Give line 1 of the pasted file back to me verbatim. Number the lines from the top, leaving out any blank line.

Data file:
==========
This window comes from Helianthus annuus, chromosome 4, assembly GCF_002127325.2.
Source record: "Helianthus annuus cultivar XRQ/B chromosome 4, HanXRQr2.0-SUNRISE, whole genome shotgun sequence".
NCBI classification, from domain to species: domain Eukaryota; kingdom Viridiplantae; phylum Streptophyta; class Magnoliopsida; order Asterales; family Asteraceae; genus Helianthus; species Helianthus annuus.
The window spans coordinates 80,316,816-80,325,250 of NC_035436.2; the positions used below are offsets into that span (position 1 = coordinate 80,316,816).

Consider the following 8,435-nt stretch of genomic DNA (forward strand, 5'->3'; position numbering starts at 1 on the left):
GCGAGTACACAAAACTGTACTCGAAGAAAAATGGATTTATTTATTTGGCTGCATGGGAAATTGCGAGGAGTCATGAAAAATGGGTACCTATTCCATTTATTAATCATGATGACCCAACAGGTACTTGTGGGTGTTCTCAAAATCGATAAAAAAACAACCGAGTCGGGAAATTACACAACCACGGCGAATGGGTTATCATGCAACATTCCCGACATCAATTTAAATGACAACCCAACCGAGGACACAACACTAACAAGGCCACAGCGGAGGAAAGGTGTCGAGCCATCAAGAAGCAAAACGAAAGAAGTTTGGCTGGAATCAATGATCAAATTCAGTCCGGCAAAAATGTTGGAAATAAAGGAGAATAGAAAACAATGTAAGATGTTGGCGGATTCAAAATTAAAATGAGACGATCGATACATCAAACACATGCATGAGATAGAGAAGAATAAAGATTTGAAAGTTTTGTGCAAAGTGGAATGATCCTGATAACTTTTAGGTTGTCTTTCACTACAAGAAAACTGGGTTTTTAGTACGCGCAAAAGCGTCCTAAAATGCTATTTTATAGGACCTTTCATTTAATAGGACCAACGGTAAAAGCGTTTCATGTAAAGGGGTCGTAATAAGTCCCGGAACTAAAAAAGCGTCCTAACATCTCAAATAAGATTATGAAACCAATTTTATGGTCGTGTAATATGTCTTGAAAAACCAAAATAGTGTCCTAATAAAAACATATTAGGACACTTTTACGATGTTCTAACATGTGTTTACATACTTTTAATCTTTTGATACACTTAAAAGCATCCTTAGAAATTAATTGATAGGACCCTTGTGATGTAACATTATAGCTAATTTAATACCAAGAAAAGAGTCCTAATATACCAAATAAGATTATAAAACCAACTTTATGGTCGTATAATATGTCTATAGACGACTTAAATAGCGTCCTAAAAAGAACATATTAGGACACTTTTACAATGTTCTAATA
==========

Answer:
This window comes from Helianthus annuus, chromosome 4, assembly GCF_002127325.2.